BUFFALO, N.Y. — New York Gov. Kathy Hochul signed new legislation on Tuesday that will allow hemp farmers in the state to apply for a conditional license to grow cannabis.

With this legislation, New York is creating a new Conditional Adult-use Cannabis Cultivator license, allowing hemp farmers to grow cannabis in the 2022 growing season. Conditionally licensed cannabis farmers must hit certain requirements under this law.

According to the governor’s office, some of the requirements include, “safe, sustainable and environmentally friendly cultivation practices, participation in a social equity mentorship program, and engagement in a labor peace agreement with a bona fide labor organization.”

“I am proud to sign this bill, which positions New York’s farmers to be the first to grow cannabis and jumpstart the safe, equitable and inclusive new industry we are building,” Hochul said. “New York State will continue to lead the way in delivering on our commitment to bring economic opportunity and growth to every New Yorker in every corner of our great state.”

Assembly Majority Leader Crystal Peoples-Stokes added, “Last year, after many years of fighting, we finally enacted the Marijuana Regulation and Taxation Act, and are beginning to undo the devastating impacts over 90 years of unequal enforcement of marijuana prohibition had on too many lives and communities. MRTA ensures that the legal adult-use market will be centered on equity and economic justice for communities of color and individuals that have been harmed most by the War on Drugs in the State of New York. With the passage of this bill, we have the opportunity to create a responsible start to the adult-use cannabis industry by authorizing temporary conditional cultivator and processor licenses to current New York hemp farmers. This authority will help secure enough safe, regulated, and environmentally conscious cannabis products to meet the demand of the adult-use cannabis market when retail dispensaries open. Importantly, this legislation calls for a Social Equity Mentorship Program, which will create a viable and inclusive path for social and economic equity partners interested in cannabis cultivation and processing to gain invaluable knowledge and experience in this emerging industry. The temporary conditional licenses authorized by this bill will ultimately help realize the vision and goals of the MRTA.”

No limit on New Mexico cannabis licenses leads to hundreds of applications

No limit on New Mexico cannabis licenses leads to hundreds of applications

New Mexico cannabis licenses are being applied for by the hundreds

You’re starting to see them pop up across New Mexico and they can’t even open yet.

More than a hundred applications are in — some already approved — to turn established medical marijuana shops, smoke shops, an old strip club and plenty of other closed businesses into recreational cannabis shops.

The Cannabis Control Division received the first retail applications on Monday, December 6, 2021.  Entrepreneurs can open their doors on April 1, 2022, with an approved license.

“There’s no limit to the amount of licenses that can be issued as long as they’re able to meet the law in the Cannabis Regulation Act and the rules and requirements set forth by the Division and the Department,” explained Victor Reyes, Deputy Superintendent of the Regulation & Licensing Department.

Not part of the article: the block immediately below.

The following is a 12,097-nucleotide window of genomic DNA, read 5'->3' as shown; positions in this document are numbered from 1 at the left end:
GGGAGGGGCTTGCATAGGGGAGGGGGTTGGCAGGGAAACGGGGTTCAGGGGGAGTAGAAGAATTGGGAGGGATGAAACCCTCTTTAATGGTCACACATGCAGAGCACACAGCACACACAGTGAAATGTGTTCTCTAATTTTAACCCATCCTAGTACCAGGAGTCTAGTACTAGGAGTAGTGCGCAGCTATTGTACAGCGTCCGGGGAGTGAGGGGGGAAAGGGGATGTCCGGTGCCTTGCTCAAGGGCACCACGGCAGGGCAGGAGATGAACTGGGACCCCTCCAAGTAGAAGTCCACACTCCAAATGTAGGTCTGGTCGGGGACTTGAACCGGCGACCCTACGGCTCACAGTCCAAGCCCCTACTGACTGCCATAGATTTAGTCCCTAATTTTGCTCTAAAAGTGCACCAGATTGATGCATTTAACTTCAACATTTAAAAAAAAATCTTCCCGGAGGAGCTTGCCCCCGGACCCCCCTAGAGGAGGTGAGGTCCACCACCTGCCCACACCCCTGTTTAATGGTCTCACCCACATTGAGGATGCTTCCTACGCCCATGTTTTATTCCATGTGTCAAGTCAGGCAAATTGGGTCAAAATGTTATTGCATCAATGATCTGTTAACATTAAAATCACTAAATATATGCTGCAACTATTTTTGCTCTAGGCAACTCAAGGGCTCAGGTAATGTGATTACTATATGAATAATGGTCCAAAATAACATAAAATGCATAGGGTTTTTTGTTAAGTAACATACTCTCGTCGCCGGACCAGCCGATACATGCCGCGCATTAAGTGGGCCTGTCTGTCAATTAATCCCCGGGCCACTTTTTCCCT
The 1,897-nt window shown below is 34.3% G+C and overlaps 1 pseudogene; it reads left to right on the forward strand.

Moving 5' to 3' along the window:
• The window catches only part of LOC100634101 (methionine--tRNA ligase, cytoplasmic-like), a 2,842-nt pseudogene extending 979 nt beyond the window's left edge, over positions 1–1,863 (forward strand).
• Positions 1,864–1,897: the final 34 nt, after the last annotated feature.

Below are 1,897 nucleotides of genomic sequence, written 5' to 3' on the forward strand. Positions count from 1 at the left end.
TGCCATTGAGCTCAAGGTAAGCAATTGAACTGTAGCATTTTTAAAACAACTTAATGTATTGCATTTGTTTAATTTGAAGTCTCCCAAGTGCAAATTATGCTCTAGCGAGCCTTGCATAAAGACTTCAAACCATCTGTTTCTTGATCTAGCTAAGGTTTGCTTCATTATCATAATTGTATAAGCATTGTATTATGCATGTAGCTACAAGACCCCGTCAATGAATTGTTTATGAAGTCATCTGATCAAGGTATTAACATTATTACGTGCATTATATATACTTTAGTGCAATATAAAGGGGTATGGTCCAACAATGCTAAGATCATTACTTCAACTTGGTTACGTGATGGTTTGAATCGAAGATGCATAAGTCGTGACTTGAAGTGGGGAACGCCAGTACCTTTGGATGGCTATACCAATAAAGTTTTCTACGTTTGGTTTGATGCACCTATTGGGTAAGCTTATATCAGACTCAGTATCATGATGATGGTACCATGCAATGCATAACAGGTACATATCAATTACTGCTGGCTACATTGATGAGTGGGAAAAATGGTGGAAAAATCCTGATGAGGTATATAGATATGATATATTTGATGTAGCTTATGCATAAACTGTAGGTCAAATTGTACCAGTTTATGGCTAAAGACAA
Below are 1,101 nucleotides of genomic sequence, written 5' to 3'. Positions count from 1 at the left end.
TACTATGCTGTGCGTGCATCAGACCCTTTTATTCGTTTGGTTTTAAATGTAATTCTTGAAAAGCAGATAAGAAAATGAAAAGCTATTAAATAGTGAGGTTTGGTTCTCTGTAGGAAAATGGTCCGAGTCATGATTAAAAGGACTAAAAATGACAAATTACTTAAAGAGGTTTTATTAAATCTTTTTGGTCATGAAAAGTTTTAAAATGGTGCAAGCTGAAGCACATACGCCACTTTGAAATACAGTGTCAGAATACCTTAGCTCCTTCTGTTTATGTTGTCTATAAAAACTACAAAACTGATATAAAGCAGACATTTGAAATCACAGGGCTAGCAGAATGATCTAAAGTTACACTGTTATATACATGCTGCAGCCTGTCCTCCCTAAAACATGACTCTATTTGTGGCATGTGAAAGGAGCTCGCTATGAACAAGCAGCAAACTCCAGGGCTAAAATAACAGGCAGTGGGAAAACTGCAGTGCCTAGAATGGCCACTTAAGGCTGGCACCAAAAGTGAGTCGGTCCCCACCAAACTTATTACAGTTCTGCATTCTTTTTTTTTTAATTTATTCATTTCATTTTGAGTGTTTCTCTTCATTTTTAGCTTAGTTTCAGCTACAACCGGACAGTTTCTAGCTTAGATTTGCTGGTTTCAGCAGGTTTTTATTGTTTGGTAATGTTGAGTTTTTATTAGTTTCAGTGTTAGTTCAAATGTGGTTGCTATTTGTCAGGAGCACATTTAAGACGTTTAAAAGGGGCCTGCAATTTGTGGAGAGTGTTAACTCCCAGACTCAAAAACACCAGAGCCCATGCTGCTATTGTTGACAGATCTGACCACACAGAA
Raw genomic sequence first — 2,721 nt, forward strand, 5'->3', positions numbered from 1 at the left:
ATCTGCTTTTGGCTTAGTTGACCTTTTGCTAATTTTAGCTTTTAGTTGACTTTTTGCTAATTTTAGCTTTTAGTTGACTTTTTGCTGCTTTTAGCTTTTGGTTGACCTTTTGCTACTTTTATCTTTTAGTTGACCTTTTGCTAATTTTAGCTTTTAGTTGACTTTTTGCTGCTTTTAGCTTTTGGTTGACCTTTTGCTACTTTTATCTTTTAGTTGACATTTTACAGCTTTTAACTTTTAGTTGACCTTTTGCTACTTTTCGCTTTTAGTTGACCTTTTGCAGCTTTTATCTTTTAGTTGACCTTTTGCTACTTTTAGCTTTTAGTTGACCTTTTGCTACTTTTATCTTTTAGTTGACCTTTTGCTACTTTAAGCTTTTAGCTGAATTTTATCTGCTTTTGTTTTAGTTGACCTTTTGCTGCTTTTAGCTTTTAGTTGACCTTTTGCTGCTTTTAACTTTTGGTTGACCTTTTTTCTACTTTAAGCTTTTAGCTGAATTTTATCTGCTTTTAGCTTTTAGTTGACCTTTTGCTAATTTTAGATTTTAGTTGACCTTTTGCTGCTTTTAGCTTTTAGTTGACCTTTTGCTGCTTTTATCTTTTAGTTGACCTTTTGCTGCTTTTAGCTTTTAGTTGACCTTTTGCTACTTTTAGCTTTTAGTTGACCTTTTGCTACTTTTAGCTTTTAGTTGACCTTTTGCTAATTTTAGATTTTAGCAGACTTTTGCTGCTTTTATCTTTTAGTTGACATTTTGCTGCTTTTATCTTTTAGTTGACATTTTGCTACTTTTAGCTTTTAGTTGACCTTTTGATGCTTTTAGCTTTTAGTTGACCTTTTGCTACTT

No limit means the Cannabis Control Division can approve countless retail licenses and New Mexicans could theoretically see pot shops on every street across the state. “We have so much interest in our in, in folks who are applying to be part of this industry,” Reyes said. “And that’s because it’s an industry like none other.”

Going off the state’s website, KRQE plotted every address in Albuquerque where retail license applicants are hoping to open a shop come April 1. So far, there are more than 80 of them.

While a lot of people see the new industry as a positive for New Mexico, not everyone wants it moving in next door. “I’m not really for the recreational,” Laurel Kehoe said. And, she has her reasons. Her family’s optical clinic butts up to a shopping center on Montgomery that used to house a medical marijuana shop. She said it had its problem.

“They kept getting broken into,” Kehoe explained. “They also got held at gunpoint.” That prompted the Kehoes to take extra security measures for their employees and patients. She said they are always armed and even installed a gate around the perimeter.

The shop closed a while back, but now there’s an application in to turn the vacant business into a recreational cannabis shop. Kehoe said they’re “not thrilled,” but she’s aware they don’t have a choice. “We have no control over what’s going to go in next to us,” she commented.

The Cannabis Regulation Act gives every local government the discretion to choose where a pot shop can be located. Specific to Albuquerque, recreational cannabis can’t be sold within 300 feet of a school or daycare and shops have to be 600 feet apart from each other.

“We don’t want concentrations of certain businesses in certain places,” Albuquerque City Councilor Isaac Benton said. He explained the City has that rule for liquor stores too. But looking through applications, KRQE found several addresses close together which may violate that rule. Benton just introduced a resolution to Council clarifying that the first applicant gets dibs.